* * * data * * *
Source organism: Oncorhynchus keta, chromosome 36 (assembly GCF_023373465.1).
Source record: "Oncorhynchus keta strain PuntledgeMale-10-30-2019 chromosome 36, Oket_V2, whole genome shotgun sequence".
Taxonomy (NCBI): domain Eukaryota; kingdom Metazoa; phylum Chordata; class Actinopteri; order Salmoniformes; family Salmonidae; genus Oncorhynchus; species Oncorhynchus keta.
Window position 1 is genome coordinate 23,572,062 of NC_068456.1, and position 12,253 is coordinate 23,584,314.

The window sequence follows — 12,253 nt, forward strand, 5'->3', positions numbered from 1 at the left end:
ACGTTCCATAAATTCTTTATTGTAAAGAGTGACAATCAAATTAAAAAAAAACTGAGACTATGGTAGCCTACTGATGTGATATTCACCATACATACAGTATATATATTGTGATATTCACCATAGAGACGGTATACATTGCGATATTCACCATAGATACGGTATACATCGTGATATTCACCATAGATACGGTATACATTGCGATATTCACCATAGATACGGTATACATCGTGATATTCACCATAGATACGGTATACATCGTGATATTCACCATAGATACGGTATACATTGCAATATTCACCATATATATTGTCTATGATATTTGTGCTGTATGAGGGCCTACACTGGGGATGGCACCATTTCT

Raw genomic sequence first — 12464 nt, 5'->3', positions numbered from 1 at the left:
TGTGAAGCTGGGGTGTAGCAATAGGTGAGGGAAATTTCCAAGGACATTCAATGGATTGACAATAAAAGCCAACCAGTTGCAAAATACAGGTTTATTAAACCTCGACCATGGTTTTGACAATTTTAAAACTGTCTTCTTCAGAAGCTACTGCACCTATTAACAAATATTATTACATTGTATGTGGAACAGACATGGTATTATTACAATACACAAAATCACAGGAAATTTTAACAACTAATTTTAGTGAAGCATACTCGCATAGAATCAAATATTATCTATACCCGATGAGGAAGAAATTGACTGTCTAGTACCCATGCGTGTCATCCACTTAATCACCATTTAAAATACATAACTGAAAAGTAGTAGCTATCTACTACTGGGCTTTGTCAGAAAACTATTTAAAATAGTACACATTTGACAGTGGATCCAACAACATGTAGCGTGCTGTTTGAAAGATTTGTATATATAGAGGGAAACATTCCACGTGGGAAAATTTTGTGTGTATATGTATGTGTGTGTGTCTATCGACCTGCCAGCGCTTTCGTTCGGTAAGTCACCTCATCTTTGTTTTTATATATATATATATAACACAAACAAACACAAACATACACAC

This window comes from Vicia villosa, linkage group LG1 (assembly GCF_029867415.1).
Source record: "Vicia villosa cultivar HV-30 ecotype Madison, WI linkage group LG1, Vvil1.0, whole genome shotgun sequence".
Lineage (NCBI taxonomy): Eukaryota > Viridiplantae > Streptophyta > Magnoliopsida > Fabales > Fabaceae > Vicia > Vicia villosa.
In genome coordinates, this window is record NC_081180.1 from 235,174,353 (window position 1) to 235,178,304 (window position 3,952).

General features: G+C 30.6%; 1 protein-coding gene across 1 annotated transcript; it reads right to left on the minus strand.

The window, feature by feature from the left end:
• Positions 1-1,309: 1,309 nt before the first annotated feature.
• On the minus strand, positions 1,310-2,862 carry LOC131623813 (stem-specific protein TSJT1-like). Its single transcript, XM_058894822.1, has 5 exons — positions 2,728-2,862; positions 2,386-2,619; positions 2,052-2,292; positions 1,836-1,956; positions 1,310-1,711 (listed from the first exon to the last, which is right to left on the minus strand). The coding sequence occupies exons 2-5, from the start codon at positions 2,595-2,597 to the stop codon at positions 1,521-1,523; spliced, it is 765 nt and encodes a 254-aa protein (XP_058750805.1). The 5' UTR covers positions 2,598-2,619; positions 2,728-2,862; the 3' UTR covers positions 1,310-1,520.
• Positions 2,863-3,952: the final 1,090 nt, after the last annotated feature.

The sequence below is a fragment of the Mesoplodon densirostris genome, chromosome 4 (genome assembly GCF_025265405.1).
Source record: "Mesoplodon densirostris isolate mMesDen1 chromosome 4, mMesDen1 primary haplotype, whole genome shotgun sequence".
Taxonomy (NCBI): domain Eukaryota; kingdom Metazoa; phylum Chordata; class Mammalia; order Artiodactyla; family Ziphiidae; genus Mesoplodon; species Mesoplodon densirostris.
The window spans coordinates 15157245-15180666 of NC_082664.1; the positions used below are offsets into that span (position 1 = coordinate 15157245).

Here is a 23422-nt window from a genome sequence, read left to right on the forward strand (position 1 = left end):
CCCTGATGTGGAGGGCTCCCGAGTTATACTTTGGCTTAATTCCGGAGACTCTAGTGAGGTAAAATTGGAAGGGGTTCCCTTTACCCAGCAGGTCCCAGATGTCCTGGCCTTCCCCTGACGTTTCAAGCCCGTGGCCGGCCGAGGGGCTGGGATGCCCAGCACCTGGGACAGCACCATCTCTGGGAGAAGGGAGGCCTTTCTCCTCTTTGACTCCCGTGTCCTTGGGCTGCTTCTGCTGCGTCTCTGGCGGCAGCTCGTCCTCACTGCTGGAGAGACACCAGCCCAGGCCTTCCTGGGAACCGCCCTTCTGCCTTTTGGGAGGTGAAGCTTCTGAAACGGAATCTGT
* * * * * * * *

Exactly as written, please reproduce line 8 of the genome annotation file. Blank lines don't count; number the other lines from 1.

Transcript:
TGTGAAGCTGGGGTGTAGCAATAGGTGAGGGAAATTTCCAAGGACATTCAATGGATTGACAATAAAAGCCAACCAGTTGCAAAATACAGGTTTATTAAACCTCGACCATGGTTTTGACAATTTTAAAACTGTCTTCTTCAGAAGCTACTGCACCTATTAACAAATATTATTACATTGTATGTGGAACAGACATGGTATTATTACAATACACAAAATCACAGGAAATTTTAACAACTAATTTTAGTGAAGCATACTCGCATAGAATCAAATATTATCTATACCCGATGAGGAAGAAATTGACTGTCTAGTACCCATGCGTGTCATCCACTTAATCACCATTTAAAATACATAACTGAAAAGTAGTAGCTATCTACTACTGGGCTTTGTCAGAAAACTATTTAAAATAGTACACATTTGACAGTGGATCCAACAACATGTAGCGTGCTGTTTGAAAGATTTGTATATATAGAGGGAAACATTCCACGTGGGAAAATTTTGTGTGTATATGTATGTGTGTGTGTCTATCGACCTGCCAGCGCTTTCGTTCGGTAAGTCACCTCATCTTTGTTTTTATATATATATATATAACACAAACAAACACAAACATACACAC